Hello, everyone! Happy Monday to you! Today it’s my pleasure to have Belle Blackburn as my guest. (It’s okay if you suddenly have the urge to belt out a chorus of “Be My Guest, Be My Guest, Be My Guest.” I did.) Belle is, of course, an avid reader, but also a talented writer who enjoys mixing a variety of genres into her novels.
What genre(s) do you write?
Primarily historical fiction but you could slip it into a few other categories like mystery, romance, history and medical.
How did you become interested in that genre/topic?
This sounds so cheesy but it was seeing Gone With the Wind when I was 14 years old. I knew there had been a Civil War but it was just some dates and battle names in a history book, which bored me immensely. My mother took me to the movie and it really made an impact on me. That was the first time I had heard about how war affected civilians as well as soldiers. I still remember the shot of all those wounded soldiers lying in the sun (half of which were dummies). My brother was in the military at the time so I was very sensitive to that. I then read the book and have had an interest in history since, though I usually focus on civilians. If you are looking for book spotlighting the military, battles and weapons, there are many out there by experts in that field and I am not one.
How long have you been writing and how many published works?
I have planned to write since second grade and got a minor in journalism, but did not produce my first book until a couple of years ago. I wrote a murder mystery and needed it to be set in a time without forensics and since Nashville was a busy and important place during the Civil War, I chose that time period. I like to discover history in the setting of a good tale so I slipped Nashville’s war story into it. It does take a ton of research but I love it. I am now writing the sequel.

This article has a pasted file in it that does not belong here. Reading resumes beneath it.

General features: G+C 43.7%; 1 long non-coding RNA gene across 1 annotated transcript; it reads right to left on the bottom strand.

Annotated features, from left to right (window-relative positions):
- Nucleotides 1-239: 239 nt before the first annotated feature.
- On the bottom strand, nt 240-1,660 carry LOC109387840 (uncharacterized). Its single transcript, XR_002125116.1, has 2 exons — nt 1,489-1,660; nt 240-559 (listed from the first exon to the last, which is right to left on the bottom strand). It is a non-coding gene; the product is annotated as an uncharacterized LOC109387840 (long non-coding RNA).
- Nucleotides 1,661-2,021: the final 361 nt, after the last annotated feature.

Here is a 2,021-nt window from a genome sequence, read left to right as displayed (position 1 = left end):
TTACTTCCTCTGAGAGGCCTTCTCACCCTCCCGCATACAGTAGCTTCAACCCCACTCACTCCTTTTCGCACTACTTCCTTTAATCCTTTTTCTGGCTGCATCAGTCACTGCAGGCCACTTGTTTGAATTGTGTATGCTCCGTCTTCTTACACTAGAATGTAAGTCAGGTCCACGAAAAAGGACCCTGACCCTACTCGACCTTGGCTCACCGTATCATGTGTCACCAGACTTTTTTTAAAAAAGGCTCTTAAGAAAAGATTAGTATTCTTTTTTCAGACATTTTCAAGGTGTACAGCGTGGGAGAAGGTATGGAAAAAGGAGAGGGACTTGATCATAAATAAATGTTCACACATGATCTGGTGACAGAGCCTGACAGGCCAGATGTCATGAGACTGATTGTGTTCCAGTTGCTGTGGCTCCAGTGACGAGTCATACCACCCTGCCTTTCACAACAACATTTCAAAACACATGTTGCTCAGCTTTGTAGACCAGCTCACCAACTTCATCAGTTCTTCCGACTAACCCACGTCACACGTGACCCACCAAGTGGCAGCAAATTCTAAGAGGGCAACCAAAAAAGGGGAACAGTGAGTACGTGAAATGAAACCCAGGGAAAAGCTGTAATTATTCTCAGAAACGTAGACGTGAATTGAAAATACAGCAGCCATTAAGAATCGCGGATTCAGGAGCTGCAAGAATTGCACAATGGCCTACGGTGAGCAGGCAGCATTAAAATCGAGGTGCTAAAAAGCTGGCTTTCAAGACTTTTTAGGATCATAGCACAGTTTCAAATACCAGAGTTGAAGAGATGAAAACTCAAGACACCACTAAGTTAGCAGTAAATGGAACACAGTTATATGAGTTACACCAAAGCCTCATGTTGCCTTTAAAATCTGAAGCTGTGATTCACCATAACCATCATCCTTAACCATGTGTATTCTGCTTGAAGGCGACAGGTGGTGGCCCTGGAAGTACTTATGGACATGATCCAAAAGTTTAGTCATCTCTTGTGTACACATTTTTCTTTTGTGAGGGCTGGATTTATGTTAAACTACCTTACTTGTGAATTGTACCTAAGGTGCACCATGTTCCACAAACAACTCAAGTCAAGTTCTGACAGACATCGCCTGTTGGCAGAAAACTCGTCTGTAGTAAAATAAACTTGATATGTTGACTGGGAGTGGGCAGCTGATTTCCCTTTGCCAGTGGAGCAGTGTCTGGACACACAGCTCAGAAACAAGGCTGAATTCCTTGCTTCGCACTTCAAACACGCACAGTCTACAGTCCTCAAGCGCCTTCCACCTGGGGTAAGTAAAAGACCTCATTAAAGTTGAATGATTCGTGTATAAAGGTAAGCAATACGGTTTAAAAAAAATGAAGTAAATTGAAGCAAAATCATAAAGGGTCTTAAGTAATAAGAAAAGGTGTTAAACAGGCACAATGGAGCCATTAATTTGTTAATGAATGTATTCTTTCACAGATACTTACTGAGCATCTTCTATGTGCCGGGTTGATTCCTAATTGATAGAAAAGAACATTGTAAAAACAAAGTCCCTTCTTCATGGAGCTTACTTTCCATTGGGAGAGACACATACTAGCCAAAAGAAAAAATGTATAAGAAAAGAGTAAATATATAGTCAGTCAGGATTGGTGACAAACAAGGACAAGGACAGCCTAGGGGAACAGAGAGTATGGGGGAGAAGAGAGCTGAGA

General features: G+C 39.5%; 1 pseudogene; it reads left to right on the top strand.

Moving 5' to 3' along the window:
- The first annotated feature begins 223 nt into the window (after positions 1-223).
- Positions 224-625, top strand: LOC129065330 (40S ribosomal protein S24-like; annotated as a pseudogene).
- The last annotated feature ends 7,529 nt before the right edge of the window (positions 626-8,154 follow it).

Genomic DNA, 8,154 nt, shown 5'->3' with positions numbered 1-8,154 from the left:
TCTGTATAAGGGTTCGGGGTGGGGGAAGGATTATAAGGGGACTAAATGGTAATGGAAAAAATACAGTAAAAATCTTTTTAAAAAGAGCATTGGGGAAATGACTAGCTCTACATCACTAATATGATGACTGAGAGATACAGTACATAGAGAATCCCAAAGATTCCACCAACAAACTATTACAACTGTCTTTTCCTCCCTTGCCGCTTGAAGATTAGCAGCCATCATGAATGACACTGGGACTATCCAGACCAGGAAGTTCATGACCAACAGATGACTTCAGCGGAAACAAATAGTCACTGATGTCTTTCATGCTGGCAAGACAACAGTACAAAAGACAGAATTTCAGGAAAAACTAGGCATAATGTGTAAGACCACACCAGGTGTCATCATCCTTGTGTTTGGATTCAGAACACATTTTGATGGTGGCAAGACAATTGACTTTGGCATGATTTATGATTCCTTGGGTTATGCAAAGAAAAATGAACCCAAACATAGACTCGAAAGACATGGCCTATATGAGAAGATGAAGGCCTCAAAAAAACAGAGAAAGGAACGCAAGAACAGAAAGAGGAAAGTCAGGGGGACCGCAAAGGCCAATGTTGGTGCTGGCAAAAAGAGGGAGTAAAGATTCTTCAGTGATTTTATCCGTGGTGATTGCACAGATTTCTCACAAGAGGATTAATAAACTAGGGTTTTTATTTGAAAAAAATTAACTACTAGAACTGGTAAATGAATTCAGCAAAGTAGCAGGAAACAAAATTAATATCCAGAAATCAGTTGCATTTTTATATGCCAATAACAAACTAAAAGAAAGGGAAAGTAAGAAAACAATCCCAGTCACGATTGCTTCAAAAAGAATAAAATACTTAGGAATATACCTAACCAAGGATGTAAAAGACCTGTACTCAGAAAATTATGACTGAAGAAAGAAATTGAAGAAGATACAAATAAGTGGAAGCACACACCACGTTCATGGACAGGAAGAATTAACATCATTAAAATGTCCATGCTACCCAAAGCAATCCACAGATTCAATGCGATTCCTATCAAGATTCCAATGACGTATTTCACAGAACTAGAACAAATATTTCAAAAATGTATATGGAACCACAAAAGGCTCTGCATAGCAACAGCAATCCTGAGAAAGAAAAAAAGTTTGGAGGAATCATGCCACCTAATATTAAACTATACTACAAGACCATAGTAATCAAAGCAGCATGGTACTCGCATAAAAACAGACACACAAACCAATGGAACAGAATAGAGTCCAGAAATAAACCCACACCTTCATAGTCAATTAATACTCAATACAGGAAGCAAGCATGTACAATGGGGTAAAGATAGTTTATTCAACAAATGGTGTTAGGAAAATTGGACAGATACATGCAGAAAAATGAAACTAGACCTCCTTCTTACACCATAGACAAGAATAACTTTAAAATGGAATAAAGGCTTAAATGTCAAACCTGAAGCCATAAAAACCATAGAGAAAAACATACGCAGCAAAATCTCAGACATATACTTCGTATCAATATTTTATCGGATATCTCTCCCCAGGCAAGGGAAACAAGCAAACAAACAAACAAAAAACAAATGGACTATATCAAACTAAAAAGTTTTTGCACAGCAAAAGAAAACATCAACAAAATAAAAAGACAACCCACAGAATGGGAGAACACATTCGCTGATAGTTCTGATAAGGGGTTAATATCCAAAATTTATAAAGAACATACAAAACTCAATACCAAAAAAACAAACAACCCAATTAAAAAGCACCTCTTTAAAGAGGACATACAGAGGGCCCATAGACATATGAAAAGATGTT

What’s your favorite part about writing?
Experiencing the flow. Sometimes I just can’t get it on paper quick enough and it takes on a life of its own. I have had bossy characters who insisted on having things their way, which I had not planned. I know to appreciate those times because sometimes it drags. And, of course, five star reviews are pretty awesome. ☺
In writing historical fiction, you must have done some research. What are your sources? Are there any particular historical “nuggets” you found while researching? And travel required?
I spent a lot of time in the Nashville Room at the main library. I loved finding books that were eyewitness accounts. I also contacted several of the local historians, who were very helpful. I discovered a thesis about daily life in Nashville in the 1850s at the Vanderbilt Library and that gave good insight to the city. My biggest problem was finding out about the law of the time and I finally found a legal historian. The research into the medical practice of that time was very interesting in that it held no resemblance to today’s medicine at all. It is so easy to deride their medical practices but I know in 150 years they will be feeling the same way about our time. I often wonder if our generation’s time will be known as The Chemical Age. And I have to say researching is tremendously easier with the internet! As far as travel, it was mostly limited to within the city – libraries, historical sites, presentations or to meet a historian. I’m sure there was some European connection to Nashville in the Civil War that I will have to go research!